Within a week of these types of pilgrimages, I would watch as she would be left confused, deflated and despairing.
And as an observer, it was very easy to see why.
This fleeting glimpse of paradise was the part that was actually causing her more harm, arguably, than the predicament she was in.
I felt the same way. And so I stopped turning to psychics.
When Things Don't Get Better
The truth is, some things don’t ever seem to improve (note: this is being written in Covid-lockdown Stage 2) — or, at least they can take a very, very long time to.
We can always find ourselves trapped in situations which we once thought would resolve themselves quickly, only to find ourselves months — or even years — later, still there, still hoping for change, still trying to escape.
It might be a bad marriage.
It might be a shitty job.
It might be that we had to move back in with our parents because we finally left that bad marriage or quit that shitty job and now we have found a brand new place to be stuck in.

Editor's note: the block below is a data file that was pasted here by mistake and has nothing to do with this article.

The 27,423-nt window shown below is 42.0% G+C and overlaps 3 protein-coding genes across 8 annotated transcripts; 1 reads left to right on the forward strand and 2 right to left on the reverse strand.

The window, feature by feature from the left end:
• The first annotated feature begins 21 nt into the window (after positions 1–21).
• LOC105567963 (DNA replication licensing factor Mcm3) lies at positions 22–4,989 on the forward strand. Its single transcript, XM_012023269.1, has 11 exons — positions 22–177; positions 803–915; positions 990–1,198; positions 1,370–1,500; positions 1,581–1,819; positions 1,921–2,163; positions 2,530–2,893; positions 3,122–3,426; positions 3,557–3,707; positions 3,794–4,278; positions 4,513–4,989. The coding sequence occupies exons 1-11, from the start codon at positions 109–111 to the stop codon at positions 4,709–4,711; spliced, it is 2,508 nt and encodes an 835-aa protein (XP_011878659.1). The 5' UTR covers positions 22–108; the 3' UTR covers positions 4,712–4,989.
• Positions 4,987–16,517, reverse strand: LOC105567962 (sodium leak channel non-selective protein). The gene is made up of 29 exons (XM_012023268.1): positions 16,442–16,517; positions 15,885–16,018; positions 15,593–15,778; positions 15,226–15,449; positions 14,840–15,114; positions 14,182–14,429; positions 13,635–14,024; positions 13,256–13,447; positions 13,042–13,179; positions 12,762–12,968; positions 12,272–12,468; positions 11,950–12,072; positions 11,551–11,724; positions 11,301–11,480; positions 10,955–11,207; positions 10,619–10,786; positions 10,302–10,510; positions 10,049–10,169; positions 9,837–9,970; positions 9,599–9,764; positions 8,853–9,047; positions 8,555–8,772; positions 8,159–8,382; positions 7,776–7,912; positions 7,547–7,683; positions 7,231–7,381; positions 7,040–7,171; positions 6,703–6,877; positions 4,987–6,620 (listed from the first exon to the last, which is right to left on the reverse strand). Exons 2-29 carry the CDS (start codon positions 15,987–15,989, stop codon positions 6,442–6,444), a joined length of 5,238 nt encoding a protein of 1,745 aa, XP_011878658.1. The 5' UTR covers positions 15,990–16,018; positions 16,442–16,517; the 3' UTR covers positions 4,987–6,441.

And life can suck for a very long time.
The thing is, just knowing that something isn’t working isn’t enough to make that thing change.
And blind faith that it will somehow magically get better next week, next month, or next year, isn’t likely to help either.
To survive the spirit-crushing nature of our predicaments, then, we have to throw ourselves a rope — one that is, conversely, both optimistic and pessimistic at the same time.
The real lifeline comes from embracing the opposites and living both truths side by side, as James Stockdale will tell you.